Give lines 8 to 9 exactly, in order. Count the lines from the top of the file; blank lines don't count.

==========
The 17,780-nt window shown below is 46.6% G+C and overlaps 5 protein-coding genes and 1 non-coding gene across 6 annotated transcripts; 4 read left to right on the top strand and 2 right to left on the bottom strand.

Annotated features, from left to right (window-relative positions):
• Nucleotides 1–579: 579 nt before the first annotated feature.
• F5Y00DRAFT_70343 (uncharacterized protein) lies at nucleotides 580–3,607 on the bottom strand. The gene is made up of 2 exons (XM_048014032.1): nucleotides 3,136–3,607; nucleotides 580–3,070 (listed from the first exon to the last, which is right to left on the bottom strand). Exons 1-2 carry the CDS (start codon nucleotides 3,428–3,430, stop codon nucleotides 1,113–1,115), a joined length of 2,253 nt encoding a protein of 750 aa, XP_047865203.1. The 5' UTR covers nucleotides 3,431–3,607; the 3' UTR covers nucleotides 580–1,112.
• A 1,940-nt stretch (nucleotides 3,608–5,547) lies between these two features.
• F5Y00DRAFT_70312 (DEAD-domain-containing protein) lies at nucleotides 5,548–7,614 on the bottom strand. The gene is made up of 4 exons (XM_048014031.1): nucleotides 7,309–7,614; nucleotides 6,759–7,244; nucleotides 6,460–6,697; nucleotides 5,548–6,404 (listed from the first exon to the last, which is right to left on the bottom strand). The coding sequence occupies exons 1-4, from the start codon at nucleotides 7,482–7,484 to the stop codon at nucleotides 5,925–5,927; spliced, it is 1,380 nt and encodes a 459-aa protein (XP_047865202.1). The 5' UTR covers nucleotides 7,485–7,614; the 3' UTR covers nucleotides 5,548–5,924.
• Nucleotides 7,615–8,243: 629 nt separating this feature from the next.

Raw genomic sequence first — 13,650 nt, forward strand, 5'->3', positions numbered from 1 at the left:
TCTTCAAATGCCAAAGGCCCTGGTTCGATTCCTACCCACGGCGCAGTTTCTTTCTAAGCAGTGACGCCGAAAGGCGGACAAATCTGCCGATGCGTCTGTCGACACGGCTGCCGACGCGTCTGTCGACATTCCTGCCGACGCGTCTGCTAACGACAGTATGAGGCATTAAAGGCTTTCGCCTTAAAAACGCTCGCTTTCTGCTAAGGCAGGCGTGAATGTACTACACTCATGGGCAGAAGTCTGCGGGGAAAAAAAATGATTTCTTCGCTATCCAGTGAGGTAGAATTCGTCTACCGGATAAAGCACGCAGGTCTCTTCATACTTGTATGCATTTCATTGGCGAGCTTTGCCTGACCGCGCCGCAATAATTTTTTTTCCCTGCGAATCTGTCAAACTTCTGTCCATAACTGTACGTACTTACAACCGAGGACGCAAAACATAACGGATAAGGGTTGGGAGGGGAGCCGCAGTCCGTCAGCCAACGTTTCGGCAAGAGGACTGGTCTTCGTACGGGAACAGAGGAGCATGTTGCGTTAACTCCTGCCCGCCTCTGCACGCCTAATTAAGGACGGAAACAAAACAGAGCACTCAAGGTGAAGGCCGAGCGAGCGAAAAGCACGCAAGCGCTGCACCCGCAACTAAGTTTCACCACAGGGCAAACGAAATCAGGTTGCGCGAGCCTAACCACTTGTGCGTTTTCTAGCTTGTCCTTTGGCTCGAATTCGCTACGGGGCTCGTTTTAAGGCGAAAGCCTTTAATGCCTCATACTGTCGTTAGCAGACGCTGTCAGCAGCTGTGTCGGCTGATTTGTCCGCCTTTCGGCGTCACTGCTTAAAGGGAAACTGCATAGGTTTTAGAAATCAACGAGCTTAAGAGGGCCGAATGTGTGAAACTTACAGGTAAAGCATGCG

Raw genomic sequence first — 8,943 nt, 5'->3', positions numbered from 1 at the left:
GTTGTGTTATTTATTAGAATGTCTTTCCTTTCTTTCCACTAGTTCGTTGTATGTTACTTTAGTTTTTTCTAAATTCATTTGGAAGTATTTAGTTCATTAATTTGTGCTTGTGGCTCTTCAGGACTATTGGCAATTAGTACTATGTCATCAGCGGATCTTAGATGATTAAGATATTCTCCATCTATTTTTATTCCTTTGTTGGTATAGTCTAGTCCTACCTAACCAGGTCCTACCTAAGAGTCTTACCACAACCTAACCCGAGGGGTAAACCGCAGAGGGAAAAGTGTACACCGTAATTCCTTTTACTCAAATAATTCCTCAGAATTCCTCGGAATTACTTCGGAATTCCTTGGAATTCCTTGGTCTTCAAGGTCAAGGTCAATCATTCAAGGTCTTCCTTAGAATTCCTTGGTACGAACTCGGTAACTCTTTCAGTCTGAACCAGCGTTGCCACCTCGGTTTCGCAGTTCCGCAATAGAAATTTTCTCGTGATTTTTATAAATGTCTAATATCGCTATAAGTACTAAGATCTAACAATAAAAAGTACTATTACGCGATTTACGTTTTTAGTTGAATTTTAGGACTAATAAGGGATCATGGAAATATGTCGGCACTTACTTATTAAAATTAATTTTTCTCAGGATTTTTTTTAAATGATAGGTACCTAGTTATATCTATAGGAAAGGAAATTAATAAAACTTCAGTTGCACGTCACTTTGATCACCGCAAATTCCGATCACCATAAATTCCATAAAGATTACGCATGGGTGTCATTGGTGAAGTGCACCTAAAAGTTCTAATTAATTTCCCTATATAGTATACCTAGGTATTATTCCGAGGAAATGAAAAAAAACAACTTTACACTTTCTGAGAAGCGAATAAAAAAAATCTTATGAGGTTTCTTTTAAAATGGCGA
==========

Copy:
Raw genomic sequence first — 13,650 nt, forward strand, 5'->3', positions numbered from 1 at the left:
TCTTCAAATGCCAAAGGCCCTGGTTCGATTCCTACCCACGGCGCAGTTTCTTTCTAAGCAGTGACGCCGAAAGGCGGACAAATCTGCCGATGCGTCTGTCGACACGGCTGCCGACGCGTCTGTCGACATTCCTGCCGACGCGTCTGCTAACGACAGTATGAGGCATTAAAGGCTTTCGCCTTAAAAACGCTCGCTTTCTGCTAAGGCAGGCGTGAATGTACTACACTCATGGGCAGAAGTCTGCGGGGAAAAAAAATGATTTCTTCGCTATCCAGTGAGGTAGAATTCGTCTACCGGATAAAGCACGCAGGTCTCTTCATACTTGTATGCATTTCATTGGCGAGCTTTGCCTGACCGCGCCGCAATAATTTTTTTTCCCTGCGAATCTGTCAAACTTCTGTCCATAACTGTACGTACTTACAACCGAGGACGCAAAACATAACGGATAAGGGTTGGGAGGGGAGCCGCAGTCCGTCAGCCAACGTTTCGGCAAGAGGACTGGTCTTCGTACGGGAACAGAGGAGCATGTTGCGTTAACTCCTGCCCGCCTCTGCACGCCTAATTAAGGACGGAAACAAAACAGAGCACTCAAGGTGAAGGCCGAGCGAGCGAAAAGCACGCAAGCGCTGCACCCGCAACTAAGTTTCACCACAGGGCAAACGAAATCAGGTTGCGCGAGCCTAACCACTTGTGCGTTTTCTAGCTTGTCCTTTGGCTCGAATTCGCTACGGGGCTCGTTTTAAGGCGAAAGCCTTTAATGCCTCATACTGTCGTTAGCAGACGCTGTCAGCAGCTGTGTCGGCTGATTTGTCCGCCTTTCGGCGTCACTGCTTAAAGGGAAACTGCATAGGTTTTAGAAATCAACGAGCTTAAGAGGGCCGAATGTGTGAAACTTACAGGTAAAGCATGCG